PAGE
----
We recognize that the oil price is a key risk for our diversified portfolio. We seek broadly stable oil prices as extreme levels will have a knock-on impact on the whole asset class. We believe the portfolio is well positioned to take advantage of valuation anomalies in EM, where "forgotten" stocks that have promising potential can be mispriced.

Investment Objective

To increase the value of its shares, over the long term, through growth in the value of its investments. The fund invests mainly in a widely diversified portfolio of stocks of emerging market companies.

Investment Approach

  • Aim to exploit the valuation anomalies that arise across the diverse and inefficient emerging market opportunity set.
  • Employ a contrarian approach using fundamental research, quantitative screen and industry contacts to identify companies that are out of favour, undervalued and that offer an attractive risk and reward profile.
  • Minimize the risk of value traps by focusing on companies offering yield or a book value anchor to the valuation, and where we have identified re-rating thesis that can lead to an expansion in valuation over time.
  • Risk management is an integral part of the portfolio construction process.

Portfolio Construction

  • Typically 50-80 stock portfolio
  • Expected 4-8% tracking error
  • Individual position typically 0.5% to 5%, position sized by prospective risks
  • Country ranges +/-10% absolute deviation from the benchmark
  • Sector ranges +/-15% absolute deviation from the benchmark
  • Reserves are normally less than 5%, max 10%

Performance (Class I)

Annualised Performance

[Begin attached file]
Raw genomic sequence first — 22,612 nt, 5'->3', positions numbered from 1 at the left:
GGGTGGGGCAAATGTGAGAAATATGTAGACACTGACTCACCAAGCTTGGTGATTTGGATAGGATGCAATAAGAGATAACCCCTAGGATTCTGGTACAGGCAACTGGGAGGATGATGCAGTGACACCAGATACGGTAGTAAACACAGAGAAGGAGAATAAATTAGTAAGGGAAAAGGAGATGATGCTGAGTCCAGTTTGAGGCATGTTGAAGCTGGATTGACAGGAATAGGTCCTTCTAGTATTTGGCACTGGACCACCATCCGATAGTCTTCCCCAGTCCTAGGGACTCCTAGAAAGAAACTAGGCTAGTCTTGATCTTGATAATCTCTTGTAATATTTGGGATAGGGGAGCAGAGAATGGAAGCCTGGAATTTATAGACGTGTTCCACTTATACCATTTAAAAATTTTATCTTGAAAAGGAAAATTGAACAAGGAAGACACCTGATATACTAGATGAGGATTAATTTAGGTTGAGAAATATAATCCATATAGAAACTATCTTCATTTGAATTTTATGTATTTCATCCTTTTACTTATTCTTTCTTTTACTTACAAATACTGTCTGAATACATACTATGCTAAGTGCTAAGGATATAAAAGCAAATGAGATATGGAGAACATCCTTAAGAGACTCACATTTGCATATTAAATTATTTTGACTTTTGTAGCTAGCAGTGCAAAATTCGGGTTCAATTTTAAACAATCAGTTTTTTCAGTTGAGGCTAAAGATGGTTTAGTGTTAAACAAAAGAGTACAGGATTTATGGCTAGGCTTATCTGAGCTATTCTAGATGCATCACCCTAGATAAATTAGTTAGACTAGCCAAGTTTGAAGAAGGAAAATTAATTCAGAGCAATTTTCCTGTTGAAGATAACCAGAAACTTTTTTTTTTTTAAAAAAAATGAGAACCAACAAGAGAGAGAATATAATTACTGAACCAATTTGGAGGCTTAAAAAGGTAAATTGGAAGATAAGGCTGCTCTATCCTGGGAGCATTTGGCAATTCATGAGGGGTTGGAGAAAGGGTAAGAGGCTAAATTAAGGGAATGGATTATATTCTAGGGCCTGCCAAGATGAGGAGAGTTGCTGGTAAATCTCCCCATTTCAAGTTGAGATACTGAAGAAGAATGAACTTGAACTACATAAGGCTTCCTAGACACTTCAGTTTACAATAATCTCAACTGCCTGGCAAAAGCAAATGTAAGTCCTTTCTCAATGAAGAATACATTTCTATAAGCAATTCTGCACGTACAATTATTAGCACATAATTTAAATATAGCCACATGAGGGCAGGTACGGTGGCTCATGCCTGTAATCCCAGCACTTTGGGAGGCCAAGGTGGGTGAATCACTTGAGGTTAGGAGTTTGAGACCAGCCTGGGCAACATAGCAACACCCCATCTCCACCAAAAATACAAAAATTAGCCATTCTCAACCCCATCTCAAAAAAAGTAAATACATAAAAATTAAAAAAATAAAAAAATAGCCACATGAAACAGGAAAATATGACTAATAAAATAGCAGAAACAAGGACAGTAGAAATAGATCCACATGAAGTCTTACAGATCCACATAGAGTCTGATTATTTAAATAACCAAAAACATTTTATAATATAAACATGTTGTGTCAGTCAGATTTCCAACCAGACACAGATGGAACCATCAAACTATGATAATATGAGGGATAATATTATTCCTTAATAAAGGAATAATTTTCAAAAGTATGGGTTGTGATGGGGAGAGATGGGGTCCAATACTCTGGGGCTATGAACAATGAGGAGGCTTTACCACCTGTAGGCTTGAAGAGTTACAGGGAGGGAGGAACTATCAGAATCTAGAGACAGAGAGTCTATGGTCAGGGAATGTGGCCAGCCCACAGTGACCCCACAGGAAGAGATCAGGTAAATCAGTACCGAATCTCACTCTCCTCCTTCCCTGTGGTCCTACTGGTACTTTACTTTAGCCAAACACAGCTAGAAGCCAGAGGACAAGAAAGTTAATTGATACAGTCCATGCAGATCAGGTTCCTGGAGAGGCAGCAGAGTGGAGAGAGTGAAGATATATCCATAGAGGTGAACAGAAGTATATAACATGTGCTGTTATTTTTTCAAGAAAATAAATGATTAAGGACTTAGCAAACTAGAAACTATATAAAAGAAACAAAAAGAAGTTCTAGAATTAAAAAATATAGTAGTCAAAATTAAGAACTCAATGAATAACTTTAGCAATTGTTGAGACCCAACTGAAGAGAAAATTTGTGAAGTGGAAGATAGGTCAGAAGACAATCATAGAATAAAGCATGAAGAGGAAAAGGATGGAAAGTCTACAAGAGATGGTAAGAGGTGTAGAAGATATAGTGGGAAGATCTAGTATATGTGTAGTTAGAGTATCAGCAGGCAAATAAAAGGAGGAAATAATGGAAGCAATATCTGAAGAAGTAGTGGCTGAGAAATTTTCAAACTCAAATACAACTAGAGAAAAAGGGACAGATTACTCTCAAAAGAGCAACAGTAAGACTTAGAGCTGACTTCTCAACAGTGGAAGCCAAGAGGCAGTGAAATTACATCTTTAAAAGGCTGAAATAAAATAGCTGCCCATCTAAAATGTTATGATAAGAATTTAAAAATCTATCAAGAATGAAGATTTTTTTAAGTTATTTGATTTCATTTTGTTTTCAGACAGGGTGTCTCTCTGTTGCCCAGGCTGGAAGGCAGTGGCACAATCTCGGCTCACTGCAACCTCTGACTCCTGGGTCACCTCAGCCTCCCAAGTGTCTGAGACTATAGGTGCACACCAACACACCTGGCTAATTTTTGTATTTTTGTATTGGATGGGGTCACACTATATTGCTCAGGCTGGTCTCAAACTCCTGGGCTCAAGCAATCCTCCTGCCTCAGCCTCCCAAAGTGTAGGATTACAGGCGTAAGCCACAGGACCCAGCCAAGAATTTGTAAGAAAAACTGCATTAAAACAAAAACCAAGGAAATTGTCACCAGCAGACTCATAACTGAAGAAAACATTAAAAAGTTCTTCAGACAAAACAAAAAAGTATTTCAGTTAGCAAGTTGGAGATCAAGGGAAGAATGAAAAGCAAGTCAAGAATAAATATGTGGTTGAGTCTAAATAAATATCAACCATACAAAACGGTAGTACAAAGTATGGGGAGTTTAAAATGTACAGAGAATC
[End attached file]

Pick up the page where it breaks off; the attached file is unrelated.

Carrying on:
1 YR 3 YR
Annualised
5 YR
Annualised
Since Inception
Annualised
Since Manager Inception
Annualised
Fund % 10.34% 9.18% N/A 10.21% 10.21%
Indicative Benchmark % 11.86% 7.36% N/A 8.90% 8.90%
Excess Return % -1.52% 1.82% N/A 1.31% 1.31%

Inception Date 14-Sep-2015

Manager Inception Date 14-Sep-2015

Indicative Benchmark: MSCI Emerging Markets Index Net

Data as of  31-Oct-2019

  1 YR 3 YR
Annualised
5 YR
Annualised
Since Inception
Annualised
Fund % -1.11% 8.04% N/A 9.15%
Indicative Benchmark % -2.02% 5.97% N/A 7.98%
Excess Return % 0.91% 2.07% N/A 1.17%

Inception Date 14-Sep-2015

Indicative Benchmark: MSCI Emerging Markets Index Net

Data as of  30-Sep-2019

Performance figures calculated in USD

Recent Performance

  Month to DateData as of 18-Nov-2019 Quarter to DateData as of 18-Nov-2019 Year to DateData as of 18-Nov-2019 1 MonthData as of 31-Oct-2019 3 MonthsData as of 31-Oct-2019
Fund % 1.67% 6.60% 11.36% 4.84% -1.06%
Indicative Benchmark % 1.00% 5.26% 11.46% 4.22% 1.03%
Excess Return % 0.67% 1.34% -0.10% 0.62% -2.09%

Inception Date 14-Sep-2015

Indicative Benchmark: MSCI Emerging Markets Index Net

Indicative Benchmark: MSCI Emerging Markets Index Net

Performance figures calculated in USD

Past performance is not a reliable indicator of future performance.  Source for fund performance: T. Rowe Price. Fund performance is calculated using the official NAV with dividends reinvested, if any. The value of an investment and any income from it can go down as well as up. Investors may get back less than the amount invested. It will be affected by changes in the exchange rate between the base currency of the fund and the subscription currency, if different. Sales charges (up to a maximum of 5% for the A Class), taxes and other locally applied costs have not been deducted and if applicable, they will reduce the performance figures. 

Where the base currency of the fund differs from the share class currency, exchange rate movements may affect returns.

Returns shown with reinvestment of dividends after the deduction of withholding taxes.